The Structural Engineer > Archive > Volume 5 (1927) > Issues > Issue 10 > Beams and the Neutral Axis
Name of File 4548-05-10.pdf cached at 12/12/2017 06:29:47 - with 5 pages. pdfPath: E:\k9.istructe.org\CMS\webtest\files\c0\c01caa72-6899-4e2f-b8b6-4dd00b3913a8.pdf. thumbPath: E:\k9.istructe.org\CMS\webtest\files\pdfthumbs\c01caa72-6899-4e2f-b8b6-4dd00b3913a8_1.png. objDoc: 1 - True. objPreview.Log: . strFileName: c01caa72-6899-4e2f-b8b6-4dd00b3913a8_1.png

Members/subscribers must be logged in to view this article

Beams and the Neutral Axis

Much reinforced concrete work has been executed during the last few years, and the average practitioner is frequently brought up against the problem of evidences of presumed deterioration or assumed faulty details of design or workmanship that time or wear and tear apparently brings forth. Structures that, when built, embodied generally the best of design and the skilled attention of the best workmanship, are frequently found bearing traces of incipient dilapidation or the marks of a fatigue that on the face of it seem neither to have been anticipated nor provided against. Excluding the possibilities of damage by shock or percussion, one finds here and there a seaside pier whose concrete deck has stood well for years, whilst the beams underneath have in many places "peeled" from the tension rods and laid them bare. Again, a crane-road beam, obviously heavy enough for its duty, is in a similar condition. In another case, a short series of heavy floor beams were installed that should have been 15 ins. deep, but were put in at 12 ins. owing to exigencies for head-room, and they stood, and are still standing. They were given "plenty of steel." A.T. Ricketts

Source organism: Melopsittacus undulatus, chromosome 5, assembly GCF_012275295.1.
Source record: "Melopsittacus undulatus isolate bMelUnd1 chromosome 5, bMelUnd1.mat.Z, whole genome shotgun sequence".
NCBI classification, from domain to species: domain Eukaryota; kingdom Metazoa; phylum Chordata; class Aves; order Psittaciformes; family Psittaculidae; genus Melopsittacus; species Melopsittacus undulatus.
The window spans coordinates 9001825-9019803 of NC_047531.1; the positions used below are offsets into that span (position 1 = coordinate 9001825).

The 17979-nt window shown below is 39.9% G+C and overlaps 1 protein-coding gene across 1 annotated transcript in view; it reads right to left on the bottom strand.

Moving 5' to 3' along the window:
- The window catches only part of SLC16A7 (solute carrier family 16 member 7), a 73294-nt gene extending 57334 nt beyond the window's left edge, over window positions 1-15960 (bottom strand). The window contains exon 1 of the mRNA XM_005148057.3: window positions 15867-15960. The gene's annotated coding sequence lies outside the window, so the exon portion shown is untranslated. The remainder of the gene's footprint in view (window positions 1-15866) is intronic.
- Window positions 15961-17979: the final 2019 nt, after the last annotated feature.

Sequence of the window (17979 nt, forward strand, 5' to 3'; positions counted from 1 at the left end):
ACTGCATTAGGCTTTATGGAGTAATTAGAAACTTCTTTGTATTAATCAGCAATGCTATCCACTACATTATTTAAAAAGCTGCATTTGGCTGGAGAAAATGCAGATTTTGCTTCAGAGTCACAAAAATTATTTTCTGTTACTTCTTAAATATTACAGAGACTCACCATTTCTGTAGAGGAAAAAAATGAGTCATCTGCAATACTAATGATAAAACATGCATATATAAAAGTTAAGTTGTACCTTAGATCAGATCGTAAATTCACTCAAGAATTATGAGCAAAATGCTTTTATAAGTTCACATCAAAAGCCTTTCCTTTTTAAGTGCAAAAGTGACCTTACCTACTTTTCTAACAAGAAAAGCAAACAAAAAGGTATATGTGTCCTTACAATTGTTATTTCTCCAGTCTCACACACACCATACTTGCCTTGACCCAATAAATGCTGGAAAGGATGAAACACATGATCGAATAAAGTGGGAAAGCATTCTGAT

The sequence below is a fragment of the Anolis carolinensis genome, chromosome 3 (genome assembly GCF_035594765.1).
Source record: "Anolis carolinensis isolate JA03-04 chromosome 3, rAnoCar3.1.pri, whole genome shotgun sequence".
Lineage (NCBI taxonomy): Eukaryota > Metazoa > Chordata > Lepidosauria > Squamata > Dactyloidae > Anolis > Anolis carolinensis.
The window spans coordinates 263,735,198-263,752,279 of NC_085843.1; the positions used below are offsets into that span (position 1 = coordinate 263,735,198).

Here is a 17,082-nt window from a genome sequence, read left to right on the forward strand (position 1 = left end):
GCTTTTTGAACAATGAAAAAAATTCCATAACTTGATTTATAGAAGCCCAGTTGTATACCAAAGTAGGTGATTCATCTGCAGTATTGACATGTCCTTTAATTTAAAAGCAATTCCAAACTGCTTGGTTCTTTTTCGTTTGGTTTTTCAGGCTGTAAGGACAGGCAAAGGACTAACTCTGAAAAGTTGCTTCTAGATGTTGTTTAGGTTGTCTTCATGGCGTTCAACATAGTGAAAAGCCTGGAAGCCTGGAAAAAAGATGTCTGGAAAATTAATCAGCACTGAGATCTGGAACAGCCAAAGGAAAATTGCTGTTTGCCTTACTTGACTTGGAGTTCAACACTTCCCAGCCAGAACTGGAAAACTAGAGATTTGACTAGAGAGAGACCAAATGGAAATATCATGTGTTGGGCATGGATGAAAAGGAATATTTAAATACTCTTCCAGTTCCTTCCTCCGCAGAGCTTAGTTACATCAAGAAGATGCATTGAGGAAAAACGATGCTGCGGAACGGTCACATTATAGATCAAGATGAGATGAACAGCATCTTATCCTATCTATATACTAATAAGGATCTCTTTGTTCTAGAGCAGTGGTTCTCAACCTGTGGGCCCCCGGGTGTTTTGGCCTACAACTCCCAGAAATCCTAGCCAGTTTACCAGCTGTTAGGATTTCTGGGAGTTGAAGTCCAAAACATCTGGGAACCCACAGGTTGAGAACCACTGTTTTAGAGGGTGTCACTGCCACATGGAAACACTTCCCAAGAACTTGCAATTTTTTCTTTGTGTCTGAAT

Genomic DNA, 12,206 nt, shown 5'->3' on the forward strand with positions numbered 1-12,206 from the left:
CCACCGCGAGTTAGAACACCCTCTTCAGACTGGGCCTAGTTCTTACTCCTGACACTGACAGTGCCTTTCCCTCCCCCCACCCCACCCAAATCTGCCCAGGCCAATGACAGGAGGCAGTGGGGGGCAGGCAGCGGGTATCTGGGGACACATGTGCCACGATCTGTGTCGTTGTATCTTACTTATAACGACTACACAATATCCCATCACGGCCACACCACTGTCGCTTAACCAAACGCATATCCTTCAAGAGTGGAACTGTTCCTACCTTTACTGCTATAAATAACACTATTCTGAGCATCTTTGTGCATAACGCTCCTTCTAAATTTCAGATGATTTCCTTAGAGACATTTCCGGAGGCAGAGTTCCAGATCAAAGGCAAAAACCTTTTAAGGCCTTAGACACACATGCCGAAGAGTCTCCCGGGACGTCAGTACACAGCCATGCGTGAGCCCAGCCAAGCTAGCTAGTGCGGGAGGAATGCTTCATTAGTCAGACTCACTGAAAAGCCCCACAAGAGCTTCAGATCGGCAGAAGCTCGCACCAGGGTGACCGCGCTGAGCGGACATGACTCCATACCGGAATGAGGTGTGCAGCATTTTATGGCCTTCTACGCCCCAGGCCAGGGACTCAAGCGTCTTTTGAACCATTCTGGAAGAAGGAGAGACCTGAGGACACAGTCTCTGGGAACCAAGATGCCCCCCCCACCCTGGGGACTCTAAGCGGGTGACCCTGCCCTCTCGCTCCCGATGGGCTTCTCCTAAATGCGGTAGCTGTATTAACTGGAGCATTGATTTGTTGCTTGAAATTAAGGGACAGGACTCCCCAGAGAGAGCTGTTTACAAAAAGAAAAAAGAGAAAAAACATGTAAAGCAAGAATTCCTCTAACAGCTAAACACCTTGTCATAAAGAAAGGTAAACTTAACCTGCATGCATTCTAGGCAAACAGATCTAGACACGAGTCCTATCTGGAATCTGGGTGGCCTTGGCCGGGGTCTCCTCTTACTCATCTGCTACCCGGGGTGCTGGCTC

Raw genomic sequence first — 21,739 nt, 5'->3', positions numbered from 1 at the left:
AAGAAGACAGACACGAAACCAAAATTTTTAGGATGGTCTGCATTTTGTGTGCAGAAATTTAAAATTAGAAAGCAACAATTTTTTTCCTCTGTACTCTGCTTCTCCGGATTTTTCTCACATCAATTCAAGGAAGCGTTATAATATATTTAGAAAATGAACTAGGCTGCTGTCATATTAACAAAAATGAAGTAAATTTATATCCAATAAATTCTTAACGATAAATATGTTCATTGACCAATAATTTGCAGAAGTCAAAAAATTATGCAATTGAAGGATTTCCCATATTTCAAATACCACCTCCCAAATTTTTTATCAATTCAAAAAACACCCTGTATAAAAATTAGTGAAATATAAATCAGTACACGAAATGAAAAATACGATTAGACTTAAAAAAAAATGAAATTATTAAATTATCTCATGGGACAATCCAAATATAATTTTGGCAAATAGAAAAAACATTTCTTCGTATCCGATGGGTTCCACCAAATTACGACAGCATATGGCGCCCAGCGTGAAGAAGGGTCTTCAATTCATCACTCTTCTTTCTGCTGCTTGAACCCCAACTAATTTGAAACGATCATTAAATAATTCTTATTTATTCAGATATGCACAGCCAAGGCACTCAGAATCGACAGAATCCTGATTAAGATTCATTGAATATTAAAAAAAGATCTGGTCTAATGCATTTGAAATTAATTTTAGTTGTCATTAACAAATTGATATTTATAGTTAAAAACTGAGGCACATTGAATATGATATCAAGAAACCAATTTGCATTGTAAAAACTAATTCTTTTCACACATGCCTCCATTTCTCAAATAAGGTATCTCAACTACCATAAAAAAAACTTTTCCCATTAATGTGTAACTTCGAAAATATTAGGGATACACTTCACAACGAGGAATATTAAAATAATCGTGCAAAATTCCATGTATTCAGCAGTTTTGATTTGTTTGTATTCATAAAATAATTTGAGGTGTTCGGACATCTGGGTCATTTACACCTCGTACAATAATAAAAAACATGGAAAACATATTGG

Author(s): Ricketts, A T